The amount of honey I used pregnancy tea made honey a basic staple in our house. Now we go through a pint a month at least! I use it in everything from herbal teas, cooking, sandwiches, as a sweetener for my tinctures, and making cough syrups when the kids are sick. I will get to all these in the future, but if you are really that interested, just add a comment and we'll talk! It's said that honey even has skin soothing properties for bug bites, dry skin, eczema, and so on. Honey is truly nature's homemade, and has healing properties all it's own. Honey also stores extremely well, as it has anti-microbial properties, and is slightly acidic, deterring bacteria growth. If you have honey stored that has crystallized, just pop it in the microwave for a short blast to help those crystals liquify again.
For use in herbal tea: Add 1-2 tbsp of honey per cup of tea to acheive a sweet and mellow flavor enhancer for your tea.
For use in cooking: Honey can be substituted for sugar in most recipes. You may need to cut back on the amount of liquid you add to your recipe.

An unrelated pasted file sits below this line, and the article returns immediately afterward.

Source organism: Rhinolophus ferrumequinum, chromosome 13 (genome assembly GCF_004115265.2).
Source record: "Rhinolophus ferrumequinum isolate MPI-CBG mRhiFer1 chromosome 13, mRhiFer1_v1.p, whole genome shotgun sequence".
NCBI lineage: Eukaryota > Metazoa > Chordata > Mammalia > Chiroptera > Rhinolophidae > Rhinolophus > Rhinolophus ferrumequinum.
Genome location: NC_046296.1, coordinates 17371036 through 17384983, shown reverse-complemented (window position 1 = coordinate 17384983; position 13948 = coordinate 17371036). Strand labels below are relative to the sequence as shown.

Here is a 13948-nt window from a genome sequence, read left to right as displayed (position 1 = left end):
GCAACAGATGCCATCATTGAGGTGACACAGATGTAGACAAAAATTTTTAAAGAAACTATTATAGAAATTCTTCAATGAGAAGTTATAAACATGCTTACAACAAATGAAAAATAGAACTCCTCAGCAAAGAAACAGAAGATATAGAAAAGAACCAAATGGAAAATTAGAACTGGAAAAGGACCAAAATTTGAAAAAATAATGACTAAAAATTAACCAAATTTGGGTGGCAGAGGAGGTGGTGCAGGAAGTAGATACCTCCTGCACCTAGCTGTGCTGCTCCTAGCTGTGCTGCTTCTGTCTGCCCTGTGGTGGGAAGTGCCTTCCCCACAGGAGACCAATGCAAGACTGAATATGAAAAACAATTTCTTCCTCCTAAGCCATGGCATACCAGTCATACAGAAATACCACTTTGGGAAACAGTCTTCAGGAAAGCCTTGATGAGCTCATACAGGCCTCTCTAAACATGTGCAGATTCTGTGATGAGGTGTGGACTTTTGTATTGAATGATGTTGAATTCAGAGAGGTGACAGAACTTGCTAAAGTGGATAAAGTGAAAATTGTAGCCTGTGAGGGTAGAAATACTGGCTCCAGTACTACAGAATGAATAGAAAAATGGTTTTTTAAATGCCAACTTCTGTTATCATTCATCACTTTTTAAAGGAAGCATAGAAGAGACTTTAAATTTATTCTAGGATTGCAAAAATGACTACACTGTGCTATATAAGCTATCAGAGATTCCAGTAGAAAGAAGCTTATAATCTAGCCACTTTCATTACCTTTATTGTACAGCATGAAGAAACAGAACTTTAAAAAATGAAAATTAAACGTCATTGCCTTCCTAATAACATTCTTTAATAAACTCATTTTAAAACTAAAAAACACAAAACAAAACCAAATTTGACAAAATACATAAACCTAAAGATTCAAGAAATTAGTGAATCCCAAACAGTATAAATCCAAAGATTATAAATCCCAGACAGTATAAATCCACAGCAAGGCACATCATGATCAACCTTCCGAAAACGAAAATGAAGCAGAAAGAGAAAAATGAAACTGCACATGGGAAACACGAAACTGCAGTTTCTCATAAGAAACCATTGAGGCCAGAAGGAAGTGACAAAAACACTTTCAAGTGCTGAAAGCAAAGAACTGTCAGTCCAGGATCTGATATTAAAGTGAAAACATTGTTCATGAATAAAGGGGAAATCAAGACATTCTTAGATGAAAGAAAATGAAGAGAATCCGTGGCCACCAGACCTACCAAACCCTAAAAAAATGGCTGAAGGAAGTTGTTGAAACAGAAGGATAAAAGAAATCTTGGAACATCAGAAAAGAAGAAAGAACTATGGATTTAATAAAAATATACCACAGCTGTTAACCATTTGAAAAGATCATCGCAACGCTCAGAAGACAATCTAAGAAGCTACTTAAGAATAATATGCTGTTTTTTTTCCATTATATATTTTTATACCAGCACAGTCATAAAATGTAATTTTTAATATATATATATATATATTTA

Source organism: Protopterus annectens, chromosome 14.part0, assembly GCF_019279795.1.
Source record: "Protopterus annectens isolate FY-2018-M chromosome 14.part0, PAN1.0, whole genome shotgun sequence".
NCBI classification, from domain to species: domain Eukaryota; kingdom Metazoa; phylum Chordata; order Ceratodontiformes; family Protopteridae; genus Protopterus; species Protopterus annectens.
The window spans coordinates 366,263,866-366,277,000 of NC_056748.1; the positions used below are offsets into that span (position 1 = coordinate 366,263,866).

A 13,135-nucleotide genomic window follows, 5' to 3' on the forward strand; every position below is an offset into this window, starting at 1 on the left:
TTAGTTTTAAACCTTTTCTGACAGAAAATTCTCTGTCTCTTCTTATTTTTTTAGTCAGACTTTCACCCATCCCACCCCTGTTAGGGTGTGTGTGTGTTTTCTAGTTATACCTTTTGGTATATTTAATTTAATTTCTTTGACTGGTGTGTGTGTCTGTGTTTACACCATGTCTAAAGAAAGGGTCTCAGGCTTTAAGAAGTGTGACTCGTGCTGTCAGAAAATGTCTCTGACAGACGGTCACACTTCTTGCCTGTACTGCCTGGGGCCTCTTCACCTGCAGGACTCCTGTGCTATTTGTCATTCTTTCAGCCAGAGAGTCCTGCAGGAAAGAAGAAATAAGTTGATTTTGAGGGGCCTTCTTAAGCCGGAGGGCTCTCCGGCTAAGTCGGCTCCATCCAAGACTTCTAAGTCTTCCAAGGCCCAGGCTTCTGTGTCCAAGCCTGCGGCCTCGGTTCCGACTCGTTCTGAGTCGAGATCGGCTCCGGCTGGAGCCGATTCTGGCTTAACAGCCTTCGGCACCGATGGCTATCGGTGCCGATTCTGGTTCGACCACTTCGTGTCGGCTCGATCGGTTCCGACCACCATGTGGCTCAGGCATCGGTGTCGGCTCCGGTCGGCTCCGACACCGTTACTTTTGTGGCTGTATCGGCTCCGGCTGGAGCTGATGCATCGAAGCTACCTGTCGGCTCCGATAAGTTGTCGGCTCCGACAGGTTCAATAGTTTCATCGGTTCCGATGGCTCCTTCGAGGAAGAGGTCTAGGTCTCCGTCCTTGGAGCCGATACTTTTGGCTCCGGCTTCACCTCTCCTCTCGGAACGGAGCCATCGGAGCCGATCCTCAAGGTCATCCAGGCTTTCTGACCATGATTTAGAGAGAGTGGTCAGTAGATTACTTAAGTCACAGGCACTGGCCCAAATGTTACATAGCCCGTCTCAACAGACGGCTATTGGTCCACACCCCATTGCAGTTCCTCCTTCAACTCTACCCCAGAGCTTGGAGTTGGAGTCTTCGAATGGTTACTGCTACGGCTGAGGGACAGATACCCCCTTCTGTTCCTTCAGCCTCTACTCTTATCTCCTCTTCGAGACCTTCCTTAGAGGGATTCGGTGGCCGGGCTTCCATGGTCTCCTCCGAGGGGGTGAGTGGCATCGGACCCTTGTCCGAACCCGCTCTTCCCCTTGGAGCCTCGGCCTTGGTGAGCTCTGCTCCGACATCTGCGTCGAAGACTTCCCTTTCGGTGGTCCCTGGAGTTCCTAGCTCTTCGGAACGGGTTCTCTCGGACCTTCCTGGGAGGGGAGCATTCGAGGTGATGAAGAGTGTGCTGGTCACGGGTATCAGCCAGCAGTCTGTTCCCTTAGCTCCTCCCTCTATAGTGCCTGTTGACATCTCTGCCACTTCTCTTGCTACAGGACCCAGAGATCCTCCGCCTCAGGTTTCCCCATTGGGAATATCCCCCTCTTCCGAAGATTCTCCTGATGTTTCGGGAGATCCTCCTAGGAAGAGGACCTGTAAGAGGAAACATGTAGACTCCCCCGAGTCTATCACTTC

Sandwiches: Add honey as a spread to peanut butter, banana, jelly, or any other favorite sandwich for added sweetness.
For sweetening tinctures: Heat 1/4 cup apple juice or water to boiling, remove from heat, and add in your desired amount of tincture. Let set for 2 minutes to let the alcohol evaporate. Stir in 1 tbsp of honey. A spoonful of sugar helps the medicine go down! This is especially good with a chamomile tincture before bed.
For making cough syrup: I like to use dried elderberries to make an effective cough/cold/flu fighting syrup for my kids (this will be another post entirely); this is also equally effective for adults. Boil 1 cup of water, remove from heat, and add 2 oz. of dried elderberries. Let this decoction set until cool. Strain out elderberries, then reheat until warm. Stir in 1/4 cup of honey. Cool again, bottle in a glass jar that seals well, label, and store in the fridge for up to 2 weeks. Begin taking this syrup as soon as any symptoms begin! For children under 2, give 1/2 tsp 3 times daily until symptoms are gone, children 5-12 can have 3/4 tsp, adults can have 1 tsp, making one dose before bed for cough soothing effect. This may have a very slight laxative effect in some children. This has helped our family overcome colds in less than 2 days--I kid you not!